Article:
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Health & Parenting

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TV Food Ads Target Toddlers' Loyalty

Food Ads Aim to Build Brand Loyalty in Preschoolers, Researcher Says
WebMD Health News
Reviewed by Louise Chang, MD

Oct. 6, 2006 -- Many food ads on TV that target preschoolers pitch fast food, sugary cereals, and brand loyalty.

So says Susan M. Connor, PhD, of Case Western Reserve University's pediatrics department and Children's Hospital in Cleveland.

Pediatricians should encourage parents to "carefully consider the many advertising messages with which even the youngest children are bombarded each day," Connor writes.

Connor analyzed all promotional spots shown during shows for preschoolers on three networks -- Nickelodeon, Disney Channel, and Public Broadcasting Service (PBS).

Promotional spots included commercial advertisements (shown only on Nickelodeon) and sponsors' announcements (shown on PBS and Disney).

The shows aired from 9 a.m. to 1 p.m. during four randomly chosen weekdays in May 2005. They included 130 food ads, more than half of which targeted children (76 ads).

Fun Takes Center Stage

Most of the food ads for kids were for fast-food chains (50 ads) or sweetened cereals, Connor writes.

Those food ads typically linked the products to fun, happiness, energy, and excitement, often with an appealing "licensed character," such as Tony the Tiger or Ronald McDonald, Connor notes.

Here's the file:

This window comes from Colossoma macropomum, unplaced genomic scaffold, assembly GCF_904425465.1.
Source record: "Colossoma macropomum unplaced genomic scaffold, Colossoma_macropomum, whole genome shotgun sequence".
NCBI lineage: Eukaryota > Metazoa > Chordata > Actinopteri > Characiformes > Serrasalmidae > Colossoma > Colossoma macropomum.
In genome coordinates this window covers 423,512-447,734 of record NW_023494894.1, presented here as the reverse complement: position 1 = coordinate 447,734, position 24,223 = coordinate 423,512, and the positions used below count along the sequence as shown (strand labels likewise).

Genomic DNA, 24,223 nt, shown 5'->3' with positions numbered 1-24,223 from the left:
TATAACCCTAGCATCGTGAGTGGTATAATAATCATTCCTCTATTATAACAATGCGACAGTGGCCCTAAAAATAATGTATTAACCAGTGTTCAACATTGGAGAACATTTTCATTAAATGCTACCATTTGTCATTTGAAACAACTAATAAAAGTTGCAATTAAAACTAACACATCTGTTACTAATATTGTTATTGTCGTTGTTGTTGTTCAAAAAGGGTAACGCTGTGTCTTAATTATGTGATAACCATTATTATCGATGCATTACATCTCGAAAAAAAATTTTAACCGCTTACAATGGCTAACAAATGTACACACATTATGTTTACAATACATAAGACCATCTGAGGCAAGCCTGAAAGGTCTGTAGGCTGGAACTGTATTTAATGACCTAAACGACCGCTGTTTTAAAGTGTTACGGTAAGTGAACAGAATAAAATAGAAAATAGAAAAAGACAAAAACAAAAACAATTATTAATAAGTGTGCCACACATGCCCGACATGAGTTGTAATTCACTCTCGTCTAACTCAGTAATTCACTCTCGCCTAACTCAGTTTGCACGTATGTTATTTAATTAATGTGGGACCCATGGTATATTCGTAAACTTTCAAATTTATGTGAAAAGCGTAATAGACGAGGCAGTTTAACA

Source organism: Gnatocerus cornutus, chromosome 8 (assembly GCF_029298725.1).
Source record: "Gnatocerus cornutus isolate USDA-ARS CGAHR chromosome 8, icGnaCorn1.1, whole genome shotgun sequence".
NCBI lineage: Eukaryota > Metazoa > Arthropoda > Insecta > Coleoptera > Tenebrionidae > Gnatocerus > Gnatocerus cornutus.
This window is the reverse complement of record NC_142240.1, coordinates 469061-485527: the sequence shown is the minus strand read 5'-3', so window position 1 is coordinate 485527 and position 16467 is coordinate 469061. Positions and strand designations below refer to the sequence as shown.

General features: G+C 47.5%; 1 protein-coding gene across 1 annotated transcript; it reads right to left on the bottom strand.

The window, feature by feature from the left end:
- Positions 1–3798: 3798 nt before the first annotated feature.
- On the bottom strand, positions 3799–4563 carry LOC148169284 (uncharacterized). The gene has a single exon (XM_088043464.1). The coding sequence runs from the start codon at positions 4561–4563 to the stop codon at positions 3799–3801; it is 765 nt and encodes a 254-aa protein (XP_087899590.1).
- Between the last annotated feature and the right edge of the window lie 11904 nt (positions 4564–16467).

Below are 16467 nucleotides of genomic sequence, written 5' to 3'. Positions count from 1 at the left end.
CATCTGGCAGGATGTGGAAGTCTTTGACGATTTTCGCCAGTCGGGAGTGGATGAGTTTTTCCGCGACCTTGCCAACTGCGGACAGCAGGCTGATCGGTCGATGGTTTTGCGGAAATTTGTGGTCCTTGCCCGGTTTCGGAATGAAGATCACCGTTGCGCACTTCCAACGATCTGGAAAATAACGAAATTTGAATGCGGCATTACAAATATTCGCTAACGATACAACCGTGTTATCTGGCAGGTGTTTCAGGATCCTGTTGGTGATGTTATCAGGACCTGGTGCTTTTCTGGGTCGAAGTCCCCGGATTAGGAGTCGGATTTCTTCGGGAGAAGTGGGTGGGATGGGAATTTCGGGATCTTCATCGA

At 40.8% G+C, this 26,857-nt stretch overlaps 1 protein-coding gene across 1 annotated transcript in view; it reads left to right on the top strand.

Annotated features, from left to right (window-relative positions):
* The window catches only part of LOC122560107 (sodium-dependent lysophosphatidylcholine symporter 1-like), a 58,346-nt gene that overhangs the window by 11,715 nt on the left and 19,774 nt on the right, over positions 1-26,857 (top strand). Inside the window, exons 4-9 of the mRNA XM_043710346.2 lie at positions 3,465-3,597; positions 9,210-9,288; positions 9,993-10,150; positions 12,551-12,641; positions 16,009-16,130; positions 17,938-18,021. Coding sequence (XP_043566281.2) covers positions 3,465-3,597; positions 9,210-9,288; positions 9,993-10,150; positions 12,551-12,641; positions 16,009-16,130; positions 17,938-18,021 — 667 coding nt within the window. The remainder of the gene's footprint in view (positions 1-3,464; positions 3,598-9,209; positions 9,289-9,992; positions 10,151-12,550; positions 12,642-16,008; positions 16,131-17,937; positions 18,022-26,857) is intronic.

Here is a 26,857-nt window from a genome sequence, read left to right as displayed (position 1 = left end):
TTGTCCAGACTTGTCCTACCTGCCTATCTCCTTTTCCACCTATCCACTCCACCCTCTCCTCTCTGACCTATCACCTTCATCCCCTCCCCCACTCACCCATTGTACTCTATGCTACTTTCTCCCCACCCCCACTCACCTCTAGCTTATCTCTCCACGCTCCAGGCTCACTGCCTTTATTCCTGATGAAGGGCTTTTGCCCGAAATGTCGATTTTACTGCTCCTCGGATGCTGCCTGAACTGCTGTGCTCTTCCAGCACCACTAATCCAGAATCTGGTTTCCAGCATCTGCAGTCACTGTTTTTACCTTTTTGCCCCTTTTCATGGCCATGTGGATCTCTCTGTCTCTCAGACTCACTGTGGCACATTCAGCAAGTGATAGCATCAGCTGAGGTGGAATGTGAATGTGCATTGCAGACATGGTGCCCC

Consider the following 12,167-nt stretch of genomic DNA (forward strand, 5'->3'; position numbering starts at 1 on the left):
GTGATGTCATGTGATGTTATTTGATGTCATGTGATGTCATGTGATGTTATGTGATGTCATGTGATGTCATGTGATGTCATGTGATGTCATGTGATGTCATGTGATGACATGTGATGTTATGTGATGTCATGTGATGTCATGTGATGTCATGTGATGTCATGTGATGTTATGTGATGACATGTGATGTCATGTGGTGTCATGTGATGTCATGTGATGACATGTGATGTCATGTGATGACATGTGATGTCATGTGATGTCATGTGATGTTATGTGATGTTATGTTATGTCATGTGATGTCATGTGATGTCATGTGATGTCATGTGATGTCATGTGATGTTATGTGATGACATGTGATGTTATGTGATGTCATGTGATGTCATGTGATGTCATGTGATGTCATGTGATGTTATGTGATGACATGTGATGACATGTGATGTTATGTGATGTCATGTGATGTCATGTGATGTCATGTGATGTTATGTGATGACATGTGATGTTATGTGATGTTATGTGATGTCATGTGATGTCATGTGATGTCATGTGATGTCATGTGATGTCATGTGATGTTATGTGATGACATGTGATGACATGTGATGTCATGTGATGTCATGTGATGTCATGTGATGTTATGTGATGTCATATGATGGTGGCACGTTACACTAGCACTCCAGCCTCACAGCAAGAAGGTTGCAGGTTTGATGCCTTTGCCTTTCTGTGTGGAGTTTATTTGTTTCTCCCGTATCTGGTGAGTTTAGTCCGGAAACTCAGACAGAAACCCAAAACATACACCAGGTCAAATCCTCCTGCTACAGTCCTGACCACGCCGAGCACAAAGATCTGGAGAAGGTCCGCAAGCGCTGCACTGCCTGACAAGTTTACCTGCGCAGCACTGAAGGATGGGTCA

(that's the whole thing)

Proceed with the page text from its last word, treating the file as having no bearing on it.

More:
She says the ads "seemed to focus on building brand recognition and positive associations, through the use of licensed characters, logos, and slogans."

"The majority of child-oriented food advertisements viewed seemed to take a branding approach, focusing on creating lifelong customers rather than generating immediate sales," Connor writes.

She didn't talk to network executives, advertisers, or the people who created those ads to see if branding was, indeed, their goal.

Ads on all three networks "took similar approaches and used similar appeals, seeming to promote the equation that food equals fun and happiness," Connor writes.

Helping Kids Understand Ads

Kids are impressionable and may need their parents' help to understand ads, Connor notes.

She writes that "preschool-aged children are uniquely susceptible to advertising" and may have a hard time telling commercials from programs and reality from fiction.

"Preschool-aged children are likely to view advertisements as objective statements of fact, that is, unbiased informational pieces designed to tell them about a toy or food product, and lack the ability to comprehend an advertisement's intent to sell."

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